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Buzzcocks: Buzzcocks (2003) August 16, 2009

Posted by sjroby in Music.
Buzzcocks: Buzzcocks

Buzzcocks: Buzzcocks

Many of the first wave UK punk bands tried to make comebacks well after their late ’70s heyday, and for many, the results were mixed at best. They was true to an extent for the Buzzcocks as well. They broke up in 1981 after three albums and a string of singles (many collected on the Singles Going Steady collection).

The band reunited in 1989, though for most of the time since then singer/guitarist/songwriters Pete Shelley and Steve Diggle have been the only constants. I like the albums they’ve done, despite thinking that they recycled a bit too much material and wandered away from the more experimental approach they seemed to be taking on their last album before the breakup, A Different Kind of Tension.

I suppose it’s ironic, then, that for my money the best album they’ve recorded since the 1970s has recycled material and adheres pretty strictly to the punk formula. Their self-titled 2003 album is the reunited version’s strongest and most consistent album, with a lot more energy and aggression than the previous reunion albums. Some of the songs have the catchiness of their pop punk peak, others are just fast, hard, loud in a way they weren’t always. Combined with the fact that the album is named after the band, it feels like a statement of intent. They’re demonstrating just how much energy and power there still is in this band.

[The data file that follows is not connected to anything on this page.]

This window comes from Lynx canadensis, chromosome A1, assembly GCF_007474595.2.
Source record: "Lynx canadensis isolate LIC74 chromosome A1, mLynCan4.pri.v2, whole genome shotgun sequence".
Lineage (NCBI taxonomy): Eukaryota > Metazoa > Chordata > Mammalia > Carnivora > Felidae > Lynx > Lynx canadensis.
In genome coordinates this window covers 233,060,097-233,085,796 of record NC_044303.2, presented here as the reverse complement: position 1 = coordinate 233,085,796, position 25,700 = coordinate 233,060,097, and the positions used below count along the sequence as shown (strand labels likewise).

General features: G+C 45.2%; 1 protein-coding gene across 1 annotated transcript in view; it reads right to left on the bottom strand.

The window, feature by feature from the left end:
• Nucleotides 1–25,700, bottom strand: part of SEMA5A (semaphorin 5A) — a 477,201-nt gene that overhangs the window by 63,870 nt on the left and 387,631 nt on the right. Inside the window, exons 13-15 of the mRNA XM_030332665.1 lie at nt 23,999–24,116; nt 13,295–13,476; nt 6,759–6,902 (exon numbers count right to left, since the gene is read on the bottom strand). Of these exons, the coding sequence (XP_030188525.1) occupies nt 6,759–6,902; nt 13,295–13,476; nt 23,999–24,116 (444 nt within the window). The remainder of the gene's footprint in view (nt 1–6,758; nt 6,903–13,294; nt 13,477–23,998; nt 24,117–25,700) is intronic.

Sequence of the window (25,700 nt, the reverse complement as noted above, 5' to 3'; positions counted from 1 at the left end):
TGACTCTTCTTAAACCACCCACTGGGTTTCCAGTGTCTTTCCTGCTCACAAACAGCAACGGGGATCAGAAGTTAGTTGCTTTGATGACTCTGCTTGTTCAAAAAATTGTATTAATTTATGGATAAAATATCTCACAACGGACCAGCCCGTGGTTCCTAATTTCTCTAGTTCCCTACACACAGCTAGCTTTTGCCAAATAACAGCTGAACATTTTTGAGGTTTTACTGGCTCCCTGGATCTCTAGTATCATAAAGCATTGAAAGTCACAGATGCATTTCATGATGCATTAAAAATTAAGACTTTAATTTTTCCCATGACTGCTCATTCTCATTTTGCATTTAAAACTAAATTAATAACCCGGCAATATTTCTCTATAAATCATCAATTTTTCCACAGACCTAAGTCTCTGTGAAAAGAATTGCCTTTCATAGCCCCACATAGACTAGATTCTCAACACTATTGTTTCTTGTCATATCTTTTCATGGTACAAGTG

Pete Shelley and Steve Diggle both contribute songs to the album, and Diggle, who seems to be considered the lesser light of the band, contributes one of my favourites, the catchy and propulsive “Sick City Sometimes.” As for the recycling, where in the past they’ve sometimes gone back to unexciting Pete Shelley solo singles, both recycled tunes have a connection to former Buzzcock and later Magazine leader Howard Devoto. There’s a redo of “Lester Sands,” once only available on the Time’s Up bootleg by the first Buzzcocks lineup with Devoto on vocals, and a punk take on “Stars,” which appeared in a very different form on the Shelley/Devoto Buzzkunst album a couple years earlier.

It may not be the place to start for someone who’s never heard the Buzzcocks before (try Singles Going Steady), but you could cetainly do worse. It doesn’t show the range the band is capable of but it’s a success nonetheless. It’s not just a damn good album by a band a couple of decades after its glory days, it’s a damn good album, period.



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